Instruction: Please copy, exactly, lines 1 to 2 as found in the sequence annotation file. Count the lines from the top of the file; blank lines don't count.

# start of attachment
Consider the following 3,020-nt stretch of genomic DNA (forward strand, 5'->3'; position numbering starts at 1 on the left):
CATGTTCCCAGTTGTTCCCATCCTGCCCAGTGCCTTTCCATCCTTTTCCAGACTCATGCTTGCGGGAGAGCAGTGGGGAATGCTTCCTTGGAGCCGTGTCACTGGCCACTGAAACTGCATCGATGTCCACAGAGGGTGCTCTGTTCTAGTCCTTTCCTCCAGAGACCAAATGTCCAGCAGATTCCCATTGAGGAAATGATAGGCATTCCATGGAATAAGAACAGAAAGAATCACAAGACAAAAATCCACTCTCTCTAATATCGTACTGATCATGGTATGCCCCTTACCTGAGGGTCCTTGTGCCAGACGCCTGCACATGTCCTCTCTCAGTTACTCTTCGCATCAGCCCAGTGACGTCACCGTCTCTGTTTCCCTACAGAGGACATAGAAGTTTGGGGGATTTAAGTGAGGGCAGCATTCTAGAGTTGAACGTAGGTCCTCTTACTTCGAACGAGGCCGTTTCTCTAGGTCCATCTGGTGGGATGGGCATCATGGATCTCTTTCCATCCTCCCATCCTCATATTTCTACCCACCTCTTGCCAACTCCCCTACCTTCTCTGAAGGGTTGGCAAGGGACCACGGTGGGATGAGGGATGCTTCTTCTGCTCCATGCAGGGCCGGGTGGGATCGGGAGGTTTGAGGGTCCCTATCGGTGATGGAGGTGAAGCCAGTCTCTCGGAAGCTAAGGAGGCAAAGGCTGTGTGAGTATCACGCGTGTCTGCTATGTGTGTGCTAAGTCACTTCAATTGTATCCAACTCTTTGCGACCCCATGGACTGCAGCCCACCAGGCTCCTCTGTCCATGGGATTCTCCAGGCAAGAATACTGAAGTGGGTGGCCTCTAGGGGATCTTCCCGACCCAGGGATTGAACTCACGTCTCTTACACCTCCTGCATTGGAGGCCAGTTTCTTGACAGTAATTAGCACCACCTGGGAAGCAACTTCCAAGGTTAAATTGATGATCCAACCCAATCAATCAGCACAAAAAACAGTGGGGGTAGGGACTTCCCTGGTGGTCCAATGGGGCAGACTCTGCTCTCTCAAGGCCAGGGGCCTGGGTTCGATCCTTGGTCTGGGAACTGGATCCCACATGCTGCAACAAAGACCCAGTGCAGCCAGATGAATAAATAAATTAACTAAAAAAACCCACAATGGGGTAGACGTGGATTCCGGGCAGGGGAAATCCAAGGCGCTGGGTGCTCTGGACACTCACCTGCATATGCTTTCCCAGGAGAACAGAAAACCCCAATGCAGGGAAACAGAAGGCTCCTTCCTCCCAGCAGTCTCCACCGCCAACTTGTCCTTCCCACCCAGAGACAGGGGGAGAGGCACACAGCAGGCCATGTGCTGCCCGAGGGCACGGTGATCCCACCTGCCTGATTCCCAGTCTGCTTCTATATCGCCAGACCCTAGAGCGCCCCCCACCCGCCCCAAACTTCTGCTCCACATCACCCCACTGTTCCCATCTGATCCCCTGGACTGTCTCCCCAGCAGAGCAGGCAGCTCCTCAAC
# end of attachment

Consider the following 3,020-nt stretch of genomic DNA (forward strand, 5'->3'; position numbering starts at 1 on the left):
CATGTTCCCAGTTGTTCCCATCCTGCCCAGTGCCTTTCCATCCTTTTCCAGACTCATGCTTGCGGGAGAGCAGTGGGGAATGCTTCCTTGGAGCCGTGTCACTGGCCACTGAAACTGCATCGATGTCCACAGAGGGTGCTCTGTTCTAGTCCTTTCCTCCAGAGACCAAATGTCCAGCAGATTCCCATTGAGGAAATGATAGGCATTCCATGGAATAAGAACAGAAAGAATCACAAGACAAAAATCCACTCTCTCTAATATCGTACTGATCATGGTATGCCCCTTACCTGAGGGTCCTTGTGCCAGACGCCTGCACATGTCCTCTCTCAGTTACTCTTCGCATCAGCCCAGTGACGTCACCGTCTCTGTTTCCCTACAGAGGACATAGAAGTTTGGGGGATTTAAGTGAGGGCAGCATTCTAGAGTTGAACGTAGGTCCTCTTACTTCGAACGAGGCCGTTTCTCTAGGTCCATCTGGTGGGATGGGCATCATGGATCTCTTTCCATCCTCCCATCCTCATATTTCTACCCACCTCTTGCCAACTCCCCTACCTTCTCTGAAGGGTTGGCAAGGGACCACGGTGGGATGAGGGATGCTTCTTCTGCTCCATGCAGGGCCGGGTGGGATCGGGAGGTTTGAGGGTCCCTATCGGTGATGGAGGTGAAGCCAGTCTCTCGGAAGCTAAGGAGGCAAAGGCTGTGTGAGTATCACGCGTGTCTGCTATGTGTGTGCTAAGTCACTTCAATTGTATCCAACTCTTTGCGACCCCATGGACTGCAGCCCACCAGGCTCCTCTGTCCATGGGATTCTCCAGGCAAGAATACTGAAGTGGGTGGCCTCTAGGGGATCTTCCCGACCCAGGGATTGAACTCACGTCTCTTACACCTCCTGCATTGGAGGCCAGTTTCTTGACAGTAATTAGCACCACCTGGGAAGCAACTTCCAAGGTTAAATTGATGATCCAACCCAATCAATCAGCACAAAAAACAGTGGGGGTAGGGACTTCCCTGGTGGTCCAATGGGGCAGACTCTGCTCTCTCAAGGCCAGGGGCCTGGGTTCGATCCTTGGTCTGGGAACTGGATCCCACATGCTGCAACAAAGACCCAGTGCAGCCAGATGAATAAATAAATTAACTAAAAAAACCCACAATGGGGTAGACGTGGATTCCGGGCAGGGGAAATCCAAGGCGCTGGGTGCTCTGGACACTCACCTGCATATGCTTTCCCAGGAGAACAGAAAACCCCAATGCAGGGAAACAGAAGGCTCCTTCCTCCCAGCAGTCTCCACCGCCAACTTGTCCTTCCCACCCAGAGACAGGGGGAGAGGCACACAGCAGGCCATGTGCTGCCCGAGGGCACGGTGATCCCACCTGCCTGATTCCCAGTCTGCTTCTATATCGCCAGACCCTAGAGCGCCCCCCACCCGCCCCAAACTTCTGCTCCACATCACCCCACTGTTCCCATCTGATCCCCTGGACTGTCTCCCCAGCAGAGCAGGCAGCTCCTCAAC